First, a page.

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Korean households' debt repayment ability decreasing

South Korean households are becoming less able to repay their debts in terms of their income amid a rate hike trend, a central bank report showed Thursday.

The debt service ratio of household borrowers reached 38.8 percent in the second quarter, up 0.8 percentage point from six months earlier, according to the biannual report by the Bank of Korea submitted to parliament.


(Yonhap)
(Yonhap)

The DSR refers to the ratio of a family's total debt payments -- principal and interest -- to its annual income, designed to check the borrower's ability to pay off.

The number has been rising steadily since 2013, when it was 34 percent.

But the households' debt to asset ratio has remained stable over the past decade, moving in a range of 14-18 percent since 2008.

"It means that South Korean households have enough assets to repay their debts. But in terms of income, their debt repayment ability is decreasing," said the BOK report.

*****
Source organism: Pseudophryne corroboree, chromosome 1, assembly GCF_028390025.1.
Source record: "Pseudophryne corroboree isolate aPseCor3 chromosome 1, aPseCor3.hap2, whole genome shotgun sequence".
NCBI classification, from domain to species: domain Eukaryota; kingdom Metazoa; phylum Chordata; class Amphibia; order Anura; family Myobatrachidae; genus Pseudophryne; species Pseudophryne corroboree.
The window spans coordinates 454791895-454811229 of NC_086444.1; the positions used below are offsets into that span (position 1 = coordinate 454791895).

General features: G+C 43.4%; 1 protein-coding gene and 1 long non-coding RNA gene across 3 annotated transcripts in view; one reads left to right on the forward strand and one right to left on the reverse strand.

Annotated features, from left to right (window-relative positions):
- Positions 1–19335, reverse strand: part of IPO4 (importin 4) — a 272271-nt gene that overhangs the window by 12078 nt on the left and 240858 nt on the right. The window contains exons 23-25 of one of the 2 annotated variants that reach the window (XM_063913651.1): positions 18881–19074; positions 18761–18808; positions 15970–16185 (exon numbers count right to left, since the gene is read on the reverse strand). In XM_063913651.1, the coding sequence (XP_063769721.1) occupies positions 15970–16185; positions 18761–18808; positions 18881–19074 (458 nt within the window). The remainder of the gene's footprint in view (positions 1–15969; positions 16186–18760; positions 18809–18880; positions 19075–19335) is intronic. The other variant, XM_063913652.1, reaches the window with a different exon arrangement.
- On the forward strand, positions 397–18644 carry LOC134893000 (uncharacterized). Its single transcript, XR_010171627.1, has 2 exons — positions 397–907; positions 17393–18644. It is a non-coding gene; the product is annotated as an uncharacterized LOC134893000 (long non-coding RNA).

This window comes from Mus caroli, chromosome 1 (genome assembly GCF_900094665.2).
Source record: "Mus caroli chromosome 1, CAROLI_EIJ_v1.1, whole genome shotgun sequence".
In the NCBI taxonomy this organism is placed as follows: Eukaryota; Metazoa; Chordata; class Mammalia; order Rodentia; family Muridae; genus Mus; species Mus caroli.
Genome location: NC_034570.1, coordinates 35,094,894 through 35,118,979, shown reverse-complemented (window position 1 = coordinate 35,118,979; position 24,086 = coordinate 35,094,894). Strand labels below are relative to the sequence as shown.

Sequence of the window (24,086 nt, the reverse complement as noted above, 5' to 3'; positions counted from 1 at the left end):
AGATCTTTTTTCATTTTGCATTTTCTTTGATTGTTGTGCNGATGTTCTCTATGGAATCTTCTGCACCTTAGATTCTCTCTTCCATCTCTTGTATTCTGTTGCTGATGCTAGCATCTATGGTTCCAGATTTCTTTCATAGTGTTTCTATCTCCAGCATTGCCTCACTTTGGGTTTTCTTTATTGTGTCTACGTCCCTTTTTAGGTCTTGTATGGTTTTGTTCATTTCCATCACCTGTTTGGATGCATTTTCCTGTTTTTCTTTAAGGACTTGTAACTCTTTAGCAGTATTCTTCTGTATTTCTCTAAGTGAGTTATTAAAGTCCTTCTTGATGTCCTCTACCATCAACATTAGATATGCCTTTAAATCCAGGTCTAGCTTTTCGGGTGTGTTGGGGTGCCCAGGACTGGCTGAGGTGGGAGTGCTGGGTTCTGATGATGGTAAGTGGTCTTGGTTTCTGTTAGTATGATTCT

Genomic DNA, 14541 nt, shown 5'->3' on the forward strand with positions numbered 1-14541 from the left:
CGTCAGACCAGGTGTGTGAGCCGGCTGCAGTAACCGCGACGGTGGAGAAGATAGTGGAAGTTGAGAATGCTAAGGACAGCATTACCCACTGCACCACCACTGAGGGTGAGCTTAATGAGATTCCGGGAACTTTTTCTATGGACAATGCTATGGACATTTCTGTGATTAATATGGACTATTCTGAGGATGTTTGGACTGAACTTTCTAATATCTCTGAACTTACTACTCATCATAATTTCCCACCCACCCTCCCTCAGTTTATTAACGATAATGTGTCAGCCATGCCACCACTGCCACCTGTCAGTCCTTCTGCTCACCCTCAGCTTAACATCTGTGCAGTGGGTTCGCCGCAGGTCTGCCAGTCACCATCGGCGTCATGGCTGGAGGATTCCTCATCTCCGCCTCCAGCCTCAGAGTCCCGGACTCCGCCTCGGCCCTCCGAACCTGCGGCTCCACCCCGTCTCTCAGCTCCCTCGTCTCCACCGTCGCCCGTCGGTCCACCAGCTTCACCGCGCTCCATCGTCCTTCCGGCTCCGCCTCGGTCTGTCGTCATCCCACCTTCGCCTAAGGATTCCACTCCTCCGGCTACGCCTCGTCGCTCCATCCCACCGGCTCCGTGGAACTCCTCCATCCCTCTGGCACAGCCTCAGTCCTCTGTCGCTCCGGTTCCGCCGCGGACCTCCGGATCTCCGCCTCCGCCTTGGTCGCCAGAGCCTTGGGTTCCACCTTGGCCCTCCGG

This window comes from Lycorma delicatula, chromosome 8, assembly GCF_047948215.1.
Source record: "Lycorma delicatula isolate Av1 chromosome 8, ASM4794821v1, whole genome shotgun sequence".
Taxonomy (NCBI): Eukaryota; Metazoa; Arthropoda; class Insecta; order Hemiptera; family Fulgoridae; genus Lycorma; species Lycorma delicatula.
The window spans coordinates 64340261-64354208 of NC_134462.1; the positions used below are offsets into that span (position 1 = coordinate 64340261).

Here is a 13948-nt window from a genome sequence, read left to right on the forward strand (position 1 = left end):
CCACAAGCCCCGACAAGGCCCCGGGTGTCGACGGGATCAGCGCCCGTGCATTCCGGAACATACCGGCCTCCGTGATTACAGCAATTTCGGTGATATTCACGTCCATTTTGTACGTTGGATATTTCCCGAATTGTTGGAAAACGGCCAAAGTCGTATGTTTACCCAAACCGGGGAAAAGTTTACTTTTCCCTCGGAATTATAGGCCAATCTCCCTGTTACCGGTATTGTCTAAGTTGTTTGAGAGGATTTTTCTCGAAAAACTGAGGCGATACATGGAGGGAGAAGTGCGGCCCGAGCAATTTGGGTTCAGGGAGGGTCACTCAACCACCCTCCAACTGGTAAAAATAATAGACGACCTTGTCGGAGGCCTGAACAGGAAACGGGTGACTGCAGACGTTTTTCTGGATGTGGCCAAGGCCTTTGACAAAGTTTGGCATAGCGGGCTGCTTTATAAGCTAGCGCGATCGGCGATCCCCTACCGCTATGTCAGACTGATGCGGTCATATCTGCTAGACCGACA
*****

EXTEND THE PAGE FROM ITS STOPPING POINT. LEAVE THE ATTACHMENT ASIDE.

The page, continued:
South Korea's household credit, which surpassed 1,500 trillion won ($1.33 trillion) as of the end of September, has been on a record-breaking increase for nearly four years thanks to government-led economic growth boosting measures and accommodative monetary policy.

The growth pace of household debt has been slowing down to some extent on a series of anti-speculation measures by the Moon Jae-in government, which took office in May last year.

Moreover, the central bank started the monetary tightening to lift the policy rate two times over the last 13 months to 1.75 percent.

"Still, household debt rose at a faster pace than that of income," the BOK report said. "A possible contraction in their earnings and further hikes in lending rates will weigh more heavily on borrowers."

Meanwhile, the BOK said the recent anti-speculation measures, enacted in mid-September to curb household debt and cool the overheated housing market, have led to a drop of some 5 to 6 trillion won in the total value of new mortgage loans in the third quarter.

The latest regulative package is aimed at keeping owners of multiple homes from buying additional residences in heated regions, like Seoul, and imposing higher taxes on expensive property transactions. (Yonhap)

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